• <p>Data analysis workflows in many scientific domains have become increasingly complex and flexible. Here we assess the effect of this flexibility on the results of functional magnetic resonance imaging by asking 70 independent teams to analyse the same dataset, testing the same 9 ex-ante hypotheses(1). The flexibility of analytical approaches is exemplified by the fact that no two teams chose identical workflows to analyse the data. This flexibility resulted in sizeable variation in the results of hypothesis tests, even for teams whose statistical maps were highly correlated at intermediate stages of the analysis pipeline. Variation in reported results was related to several aspects of analysis methodology. Notably, a meta-analytical approach that aggregated information across teams yielded a significant consensus in activated regions. Furthermore, prediction markets of researchers in the field revealed an overestimation of the likelihood of significant findings, even by researchers with direct knowledge of the dataset(2-5). Our findings show that analytical flexibility can have substantial effects on scientific conclusions, and identify factors that may be related to variability in the analysis of functional magnetic resonance imaging. The results emphasize the importance of validating and sharing complex analysis workflows, and demonstrate the need for performing and reporting multiple analyses of the same data. Potential approaches that could be used to mitigate issues related to analytical variability are discussed. The results obtained by seventy different teams analysing the same functional magnetic resonance imaging dataset show substantial variation, highlighting the influence of analytical choices and the importance of sharing workflows publicly and performing multiple analyses.</p>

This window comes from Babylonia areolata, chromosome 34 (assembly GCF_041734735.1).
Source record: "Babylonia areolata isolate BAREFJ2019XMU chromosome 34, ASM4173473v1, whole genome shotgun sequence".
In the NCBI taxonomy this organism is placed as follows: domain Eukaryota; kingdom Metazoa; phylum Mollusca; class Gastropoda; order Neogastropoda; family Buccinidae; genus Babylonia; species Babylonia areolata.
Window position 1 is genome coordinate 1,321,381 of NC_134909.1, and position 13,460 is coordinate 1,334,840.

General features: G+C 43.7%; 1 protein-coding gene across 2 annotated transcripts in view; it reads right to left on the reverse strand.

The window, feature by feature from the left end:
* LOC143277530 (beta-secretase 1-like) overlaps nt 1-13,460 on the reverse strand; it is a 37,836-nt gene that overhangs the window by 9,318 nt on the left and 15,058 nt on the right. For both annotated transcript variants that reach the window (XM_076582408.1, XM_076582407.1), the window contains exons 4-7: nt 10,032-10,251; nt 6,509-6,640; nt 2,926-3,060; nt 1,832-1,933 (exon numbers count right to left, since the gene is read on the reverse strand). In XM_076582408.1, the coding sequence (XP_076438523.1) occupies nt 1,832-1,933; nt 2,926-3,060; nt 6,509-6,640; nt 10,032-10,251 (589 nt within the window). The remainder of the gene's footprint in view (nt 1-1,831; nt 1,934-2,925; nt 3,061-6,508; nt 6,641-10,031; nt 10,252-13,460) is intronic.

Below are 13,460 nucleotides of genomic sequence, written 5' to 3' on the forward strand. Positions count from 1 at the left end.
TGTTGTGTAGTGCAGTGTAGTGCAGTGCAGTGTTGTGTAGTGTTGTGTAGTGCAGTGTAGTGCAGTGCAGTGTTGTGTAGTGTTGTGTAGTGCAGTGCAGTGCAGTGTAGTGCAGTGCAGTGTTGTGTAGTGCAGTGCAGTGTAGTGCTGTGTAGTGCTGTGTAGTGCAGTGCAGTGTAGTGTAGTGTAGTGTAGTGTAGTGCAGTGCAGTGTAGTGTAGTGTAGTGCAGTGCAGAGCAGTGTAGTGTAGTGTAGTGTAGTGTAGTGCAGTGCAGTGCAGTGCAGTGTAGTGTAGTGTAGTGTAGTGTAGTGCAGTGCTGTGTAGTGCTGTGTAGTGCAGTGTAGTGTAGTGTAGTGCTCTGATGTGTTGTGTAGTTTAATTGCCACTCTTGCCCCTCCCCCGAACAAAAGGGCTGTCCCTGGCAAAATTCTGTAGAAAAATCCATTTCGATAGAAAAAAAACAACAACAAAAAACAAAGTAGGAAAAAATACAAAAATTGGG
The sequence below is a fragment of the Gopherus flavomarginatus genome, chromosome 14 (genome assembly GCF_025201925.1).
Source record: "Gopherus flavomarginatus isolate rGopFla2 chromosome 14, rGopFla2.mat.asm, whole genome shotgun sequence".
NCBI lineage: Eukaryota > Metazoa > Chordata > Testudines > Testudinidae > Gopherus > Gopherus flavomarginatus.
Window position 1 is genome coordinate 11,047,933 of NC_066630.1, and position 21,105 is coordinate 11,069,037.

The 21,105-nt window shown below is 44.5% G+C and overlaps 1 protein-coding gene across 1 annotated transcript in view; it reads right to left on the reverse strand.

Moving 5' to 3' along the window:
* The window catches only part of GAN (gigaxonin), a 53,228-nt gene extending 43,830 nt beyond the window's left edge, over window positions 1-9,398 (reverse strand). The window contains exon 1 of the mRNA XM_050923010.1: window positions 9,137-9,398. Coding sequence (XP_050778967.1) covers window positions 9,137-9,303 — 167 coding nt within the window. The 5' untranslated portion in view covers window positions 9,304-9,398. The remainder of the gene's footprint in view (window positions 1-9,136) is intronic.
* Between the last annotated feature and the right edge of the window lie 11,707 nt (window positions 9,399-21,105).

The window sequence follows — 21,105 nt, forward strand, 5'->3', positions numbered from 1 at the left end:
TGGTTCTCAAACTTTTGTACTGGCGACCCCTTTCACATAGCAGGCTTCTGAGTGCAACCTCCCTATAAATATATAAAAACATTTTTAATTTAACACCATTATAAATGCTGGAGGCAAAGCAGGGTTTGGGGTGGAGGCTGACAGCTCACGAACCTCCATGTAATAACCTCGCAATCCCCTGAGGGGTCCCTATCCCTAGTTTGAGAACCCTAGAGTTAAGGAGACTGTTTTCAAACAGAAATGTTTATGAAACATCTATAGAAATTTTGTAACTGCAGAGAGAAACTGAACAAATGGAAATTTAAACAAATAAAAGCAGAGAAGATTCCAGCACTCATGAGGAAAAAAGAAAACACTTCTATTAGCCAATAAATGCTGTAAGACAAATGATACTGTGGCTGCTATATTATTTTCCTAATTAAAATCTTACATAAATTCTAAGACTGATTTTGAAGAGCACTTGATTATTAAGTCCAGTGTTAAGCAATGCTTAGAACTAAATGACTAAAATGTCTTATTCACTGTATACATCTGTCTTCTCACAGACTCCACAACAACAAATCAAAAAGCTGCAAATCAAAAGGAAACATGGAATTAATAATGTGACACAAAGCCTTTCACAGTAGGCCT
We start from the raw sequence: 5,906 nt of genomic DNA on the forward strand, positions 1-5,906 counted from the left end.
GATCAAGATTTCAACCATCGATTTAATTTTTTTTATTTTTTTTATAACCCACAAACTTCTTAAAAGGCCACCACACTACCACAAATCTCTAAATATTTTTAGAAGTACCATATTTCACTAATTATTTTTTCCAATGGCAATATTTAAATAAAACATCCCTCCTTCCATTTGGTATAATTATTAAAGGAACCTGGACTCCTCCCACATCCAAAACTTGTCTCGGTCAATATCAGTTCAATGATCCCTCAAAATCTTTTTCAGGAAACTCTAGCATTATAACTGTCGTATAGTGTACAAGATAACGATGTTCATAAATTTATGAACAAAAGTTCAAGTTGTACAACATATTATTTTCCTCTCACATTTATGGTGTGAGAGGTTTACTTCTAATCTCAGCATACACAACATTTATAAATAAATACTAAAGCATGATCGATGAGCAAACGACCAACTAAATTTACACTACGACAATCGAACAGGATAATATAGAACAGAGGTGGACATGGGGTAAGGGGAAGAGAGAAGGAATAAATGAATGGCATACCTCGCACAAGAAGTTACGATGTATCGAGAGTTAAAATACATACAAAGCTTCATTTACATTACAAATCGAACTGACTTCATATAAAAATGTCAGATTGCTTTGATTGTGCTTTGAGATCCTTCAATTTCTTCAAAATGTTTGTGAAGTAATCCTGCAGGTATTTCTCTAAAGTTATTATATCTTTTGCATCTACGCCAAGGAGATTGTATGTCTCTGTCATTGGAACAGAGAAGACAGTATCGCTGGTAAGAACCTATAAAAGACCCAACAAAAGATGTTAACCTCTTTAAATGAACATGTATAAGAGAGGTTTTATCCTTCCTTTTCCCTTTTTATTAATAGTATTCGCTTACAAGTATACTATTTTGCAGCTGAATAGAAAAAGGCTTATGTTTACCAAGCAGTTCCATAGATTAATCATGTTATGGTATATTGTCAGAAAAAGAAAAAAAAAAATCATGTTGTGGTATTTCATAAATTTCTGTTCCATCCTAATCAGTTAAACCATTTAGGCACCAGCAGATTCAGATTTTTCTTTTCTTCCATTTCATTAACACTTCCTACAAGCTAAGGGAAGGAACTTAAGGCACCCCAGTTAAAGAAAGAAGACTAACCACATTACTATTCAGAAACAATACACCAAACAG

•  
88.
  • Botvinik-Nezer, Rotem, et al. (författare)
  • Variability in the analysis of a single neuroimaging dataset by many teams
  • 2020
  • Ingår i: Nature. - 0028-0836 .- 1476-4687. ; 582, s. 84-88
  • Tidskriftsartikel (refereegranskat)abstract